Where the investigation reveals that the pharmacy professional’s conduct may be caused by an illness, disorder or substance abuse, the panel may refer to another panel of the ICRC to conduct health inquiries.
- Refer the pharmacy professional and specified allegations of professional misconduct or incompetence to the Discipline Committee
A small fraction of complaints that are reviewed by the ICRC are referred to the Discipline Committee. These complaints usually involve serious matters where the panel is of the view that the pharmacy professional may have been dishonest, in breach of trust, appears to show a willful disregard of professional values, and/or appears to be unable to practice professionally or competently. Learn more about the College’s discipline process
- Take other action consistent with the Regulated Health Professions Act (RHPA), 1991
The ICRC has the ability to take other action it considers appropriate as long as it is consistent with the RHPA
Watch this whiteboard video to learn more about the options available to the ICRC.
Step 6: ICRC Complaints Decisions and Review Process
- Once the ICRC disposes of a complaint, both the complainant and the pharmacy professional will receive a copy of the ICRC’s decision.
- The ICRC attempts to resolve or close a complaint within 150 days of it being filed. This time period may be shorter or longer depending on the nature and complexity of the complaint and investigation.
- Either the pharmacy professional or the complainant may request a review of the decision and reasons by the Health Professions Appeal and Review Board (HPARB) unless the decisions is a referral to the Discipline Committee or to another panel of the ICRC to conduct health inquiries.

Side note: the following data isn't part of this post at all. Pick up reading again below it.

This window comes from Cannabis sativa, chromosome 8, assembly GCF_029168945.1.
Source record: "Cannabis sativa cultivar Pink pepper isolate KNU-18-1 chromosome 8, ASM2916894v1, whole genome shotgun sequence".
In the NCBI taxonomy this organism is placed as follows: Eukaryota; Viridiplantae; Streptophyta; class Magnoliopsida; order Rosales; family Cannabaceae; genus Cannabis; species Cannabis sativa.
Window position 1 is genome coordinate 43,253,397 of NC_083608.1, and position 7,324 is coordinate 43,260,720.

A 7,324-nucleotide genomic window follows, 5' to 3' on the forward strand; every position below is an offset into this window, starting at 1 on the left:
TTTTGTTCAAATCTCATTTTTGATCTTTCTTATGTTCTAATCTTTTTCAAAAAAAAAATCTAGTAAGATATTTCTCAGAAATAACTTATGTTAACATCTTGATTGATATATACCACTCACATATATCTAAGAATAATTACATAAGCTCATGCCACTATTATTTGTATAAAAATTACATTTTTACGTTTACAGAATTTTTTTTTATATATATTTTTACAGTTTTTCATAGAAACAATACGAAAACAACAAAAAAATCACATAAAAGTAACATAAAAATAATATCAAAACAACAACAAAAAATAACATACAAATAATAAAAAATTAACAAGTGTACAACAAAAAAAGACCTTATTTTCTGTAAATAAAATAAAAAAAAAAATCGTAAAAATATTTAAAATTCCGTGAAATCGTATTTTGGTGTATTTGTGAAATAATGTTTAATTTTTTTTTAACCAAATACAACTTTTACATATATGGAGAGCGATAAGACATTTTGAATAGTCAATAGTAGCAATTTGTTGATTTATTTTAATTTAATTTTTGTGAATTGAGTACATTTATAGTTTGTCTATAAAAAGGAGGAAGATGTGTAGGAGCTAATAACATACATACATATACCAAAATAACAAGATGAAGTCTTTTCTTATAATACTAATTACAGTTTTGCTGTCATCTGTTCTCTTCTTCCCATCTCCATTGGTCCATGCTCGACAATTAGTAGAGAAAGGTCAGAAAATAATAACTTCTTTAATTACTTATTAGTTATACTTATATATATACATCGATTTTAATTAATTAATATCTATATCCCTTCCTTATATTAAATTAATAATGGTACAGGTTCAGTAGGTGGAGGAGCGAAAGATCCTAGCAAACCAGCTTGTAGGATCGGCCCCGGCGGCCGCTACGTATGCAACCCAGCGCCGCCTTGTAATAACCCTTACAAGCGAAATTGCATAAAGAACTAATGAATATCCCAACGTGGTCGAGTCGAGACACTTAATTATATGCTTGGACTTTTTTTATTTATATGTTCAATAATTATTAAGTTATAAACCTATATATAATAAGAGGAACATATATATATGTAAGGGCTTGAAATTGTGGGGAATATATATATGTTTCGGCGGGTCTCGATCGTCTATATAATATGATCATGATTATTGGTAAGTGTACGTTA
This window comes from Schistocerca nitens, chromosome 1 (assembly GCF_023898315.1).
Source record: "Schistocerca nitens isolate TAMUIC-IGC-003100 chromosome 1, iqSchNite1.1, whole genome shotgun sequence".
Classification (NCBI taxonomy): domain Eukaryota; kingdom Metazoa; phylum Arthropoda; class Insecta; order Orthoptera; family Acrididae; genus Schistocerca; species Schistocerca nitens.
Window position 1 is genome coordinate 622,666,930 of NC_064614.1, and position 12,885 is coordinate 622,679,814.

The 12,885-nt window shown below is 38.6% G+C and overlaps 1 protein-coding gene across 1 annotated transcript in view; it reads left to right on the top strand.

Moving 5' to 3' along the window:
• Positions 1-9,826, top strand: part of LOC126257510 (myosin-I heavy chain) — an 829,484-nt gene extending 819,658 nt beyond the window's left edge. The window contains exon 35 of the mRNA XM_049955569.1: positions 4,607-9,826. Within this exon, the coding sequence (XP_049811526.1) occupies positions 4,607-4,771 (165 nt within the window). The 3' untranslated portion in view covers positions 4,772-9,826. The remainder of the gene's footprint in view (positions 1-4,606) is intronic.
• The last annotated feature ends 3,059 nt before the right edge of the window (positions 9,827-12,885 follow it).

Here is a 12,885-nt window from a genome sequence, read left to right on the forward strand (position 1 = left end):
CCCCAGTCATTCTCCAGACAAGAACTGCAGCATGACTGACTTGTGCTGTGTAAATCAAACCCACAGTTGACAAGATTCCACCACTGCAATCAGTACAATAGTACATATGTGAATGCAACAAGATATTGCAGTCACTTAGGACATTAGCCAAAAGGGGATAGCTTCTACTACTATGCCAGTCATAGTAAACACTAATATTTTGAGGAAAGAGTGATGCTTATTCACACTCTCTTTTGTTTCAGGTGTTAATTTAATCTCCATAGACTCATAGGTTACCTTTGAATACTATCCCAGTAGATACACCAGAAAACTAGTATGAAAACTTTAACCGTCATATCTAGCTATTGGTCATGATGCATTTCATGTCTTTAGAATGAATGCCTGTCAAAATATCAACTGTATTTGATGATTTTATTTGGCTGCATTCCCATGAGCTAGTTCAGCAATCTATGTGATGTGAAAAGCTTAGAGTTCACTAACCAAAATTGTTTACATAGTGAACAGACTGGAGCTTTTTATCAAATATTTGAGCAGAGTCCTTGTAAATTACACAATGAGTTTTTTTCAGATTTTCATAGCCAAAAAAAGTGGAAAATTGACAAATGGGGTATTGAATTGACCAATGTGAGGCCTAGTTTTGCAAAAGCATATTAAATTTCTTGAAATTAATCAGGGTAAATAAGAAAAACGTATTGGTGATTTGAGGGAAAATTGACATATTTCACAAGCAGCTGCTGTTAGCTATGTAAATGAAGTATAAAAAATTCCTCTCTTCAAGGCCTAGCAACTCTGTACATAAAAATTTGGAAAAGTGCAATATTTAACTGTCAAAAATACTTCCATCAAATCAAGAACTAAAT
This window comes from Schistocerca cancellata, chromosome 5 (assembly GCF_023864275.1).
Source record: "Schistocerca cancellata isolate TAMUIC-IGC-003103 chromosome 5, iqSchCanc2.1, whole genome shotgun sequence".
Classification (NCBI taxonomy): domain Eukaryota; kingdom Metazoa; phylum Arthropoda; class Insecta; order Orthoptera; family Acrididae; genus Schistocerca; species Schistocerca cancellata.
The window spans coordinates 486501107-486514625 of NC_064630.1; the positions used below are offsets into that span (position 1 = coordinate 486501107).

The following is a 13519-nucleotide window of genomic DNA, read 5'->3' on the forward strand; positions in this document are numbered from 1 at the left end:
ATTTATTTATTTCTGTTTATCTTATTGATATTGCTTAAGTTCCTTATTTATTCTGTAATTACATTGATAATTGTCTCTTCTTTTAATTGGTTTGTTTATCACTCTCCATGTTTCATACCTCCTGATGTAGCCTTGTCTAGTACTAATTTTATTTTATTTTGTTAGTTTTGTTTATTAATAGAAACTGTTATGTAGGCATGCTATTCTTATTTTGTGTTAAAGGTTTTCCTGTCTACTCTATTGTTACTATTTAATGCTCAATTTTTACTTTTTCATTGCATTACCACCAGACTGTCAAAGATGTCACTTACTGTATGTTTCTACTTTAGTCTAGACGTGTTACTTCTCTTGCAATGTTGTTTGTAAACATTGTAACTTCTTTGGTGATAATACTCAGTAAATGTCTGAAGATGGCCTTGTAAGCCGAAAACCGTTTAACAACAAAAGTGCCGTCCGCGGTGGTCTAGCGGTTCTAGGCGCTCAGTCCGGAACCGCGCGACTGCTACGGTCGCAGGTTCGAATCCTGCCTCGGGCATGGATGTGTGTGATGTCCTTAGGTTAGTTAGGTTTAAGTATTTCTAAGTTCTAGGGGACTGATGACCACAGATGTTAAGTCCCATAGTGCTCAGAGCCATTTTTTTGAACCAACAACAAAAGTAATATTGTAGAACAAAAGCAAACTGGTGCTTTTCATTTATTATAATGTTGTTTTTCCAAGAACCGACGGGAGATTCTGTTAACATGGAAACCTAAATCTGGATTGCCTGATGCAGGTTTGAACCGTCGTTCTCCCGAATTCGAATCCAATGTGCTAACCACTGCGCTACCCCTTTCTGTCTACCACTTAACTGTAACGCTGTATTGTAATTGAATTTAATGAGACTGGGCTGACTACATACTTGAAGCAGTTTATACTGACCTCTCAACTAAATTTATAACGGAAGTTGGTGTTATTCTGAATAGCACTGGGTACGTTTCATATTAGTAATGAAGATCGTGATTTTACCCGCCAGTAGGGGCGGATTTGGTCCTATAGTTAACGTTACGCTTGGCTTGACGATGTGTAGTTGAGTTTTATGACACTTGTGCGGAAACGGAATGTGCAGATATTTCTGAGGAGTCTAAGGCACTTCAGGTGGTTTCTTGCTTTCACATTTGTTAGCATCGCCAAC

Complaints are a confidential process. This does not mean that you can remain anonymous or that your name will not be provided to the pharmacy professional who is the subject of the complaint. The results of an investigation remain on the pharmacy professional’s file and are available to the public when pharmacy professionals are required to complete specified continuing education or a remedial program (SCERP), required to attend before a panel of the ICRC to receive an oral caution, or when specified allegations of professional misconduct or incompetence against the professional are referred to the Discipline Committee. Information about the SCERP, oral caution or a referral of allegations to the Discipline Committee is considered public information and is posted to our website’s Public Register.
On our website we outline what information is made public and not made public about pharmacy professionals and what information is made public and not made public about pharmacies.
Note that discipline hearings are public proceedings. View upcoming discipline hearings.
If you are the Subject of a Complaint
The complaints process is principled and balanced to ensure fairness to all parties, while at all times protecting the public. Read more about what to do if you are the subject of a complaint.